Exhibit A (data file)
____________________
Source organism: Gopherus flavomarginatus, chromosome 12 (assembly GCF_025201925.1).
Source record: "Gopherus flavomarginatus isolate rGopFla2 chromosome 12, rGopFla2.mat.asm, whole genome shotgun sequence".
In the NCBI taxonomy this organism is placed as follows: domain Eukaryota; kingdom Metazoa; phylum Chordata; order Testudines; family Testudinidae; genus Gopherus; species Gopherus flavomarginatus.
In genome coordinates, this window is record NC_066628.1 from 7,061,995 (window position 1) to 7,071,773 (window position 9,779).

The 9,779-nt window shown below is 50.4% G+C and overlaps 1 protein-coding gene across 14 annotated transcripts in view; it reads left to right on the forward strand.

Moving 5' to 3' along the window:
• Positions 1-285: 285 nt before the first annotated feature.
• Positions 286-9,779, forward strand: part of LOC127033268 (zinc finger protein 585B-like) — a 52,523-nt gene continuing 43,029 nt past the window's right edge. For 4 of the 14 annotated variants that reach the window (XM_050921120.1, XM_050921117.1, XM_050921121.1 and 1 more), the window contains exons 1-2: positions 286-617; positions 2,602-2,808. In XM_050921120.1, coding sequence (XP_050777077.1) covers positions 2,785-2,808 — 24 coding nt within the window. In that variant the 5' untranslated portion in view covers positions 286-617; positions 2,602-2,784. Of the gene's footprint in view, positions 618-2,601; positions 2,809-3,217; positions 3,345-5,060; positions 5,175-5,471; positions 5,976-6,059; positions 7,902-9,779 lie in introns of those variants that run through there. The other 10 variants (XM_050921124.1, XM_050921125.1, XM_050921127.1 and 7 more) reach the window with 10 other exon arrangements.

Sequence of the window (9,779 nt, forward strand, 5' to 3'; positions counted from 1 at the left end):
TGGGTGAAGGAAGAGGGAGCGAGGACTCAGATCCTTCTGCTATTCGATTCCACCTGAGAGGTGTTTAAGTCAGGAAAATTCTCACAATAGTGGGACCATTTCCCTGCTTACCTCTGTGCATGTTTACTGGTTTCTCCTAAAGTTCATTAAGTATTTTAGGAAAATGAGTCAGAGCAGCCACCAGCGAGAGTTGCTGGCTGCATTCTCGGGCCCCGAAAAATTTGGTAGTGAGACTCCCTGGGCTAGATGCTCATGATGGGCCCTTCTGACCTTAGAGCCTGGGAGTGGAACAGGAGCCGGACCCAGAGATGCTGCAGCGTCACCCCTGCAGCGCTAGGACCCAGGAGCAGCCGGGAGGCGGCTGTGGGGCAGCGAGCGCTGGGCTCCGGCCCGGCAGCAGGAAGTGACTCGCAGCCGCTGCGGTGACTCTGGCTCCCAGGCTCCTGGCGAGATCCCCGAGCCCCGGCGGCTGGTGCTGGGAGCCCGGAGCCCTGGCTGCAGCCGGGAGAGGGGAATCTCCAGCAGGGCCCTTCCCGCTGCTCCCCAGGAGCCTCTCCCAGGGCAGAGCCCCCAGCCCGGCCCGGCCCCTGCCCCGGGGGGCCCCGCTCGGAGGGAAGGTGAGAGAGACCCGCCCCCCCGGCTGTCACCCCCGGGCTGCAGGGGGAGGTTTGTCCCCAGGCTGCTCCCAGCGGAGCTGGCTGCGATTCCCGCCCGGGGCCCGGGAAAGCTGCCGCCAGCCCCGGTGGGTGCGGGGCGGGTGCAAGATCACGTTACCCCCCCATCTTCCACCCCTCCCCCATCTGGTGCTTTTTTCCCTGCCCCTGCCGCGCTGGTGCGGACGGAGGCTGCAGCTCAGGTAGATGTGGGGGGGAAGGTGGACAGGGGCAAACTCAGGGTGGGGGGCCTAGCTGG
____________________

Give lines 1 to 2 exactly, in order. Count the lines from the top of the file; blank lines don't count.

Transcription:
Source organism: Gopherus flavomarginatus, chromosome 12 (assembly GCF_025201925.1).
Source record: "Gopherus flavomarginatus isolate rGopFla2 chromosome 12, rGopFla2.mat.asm, whole genome shotgun sequence".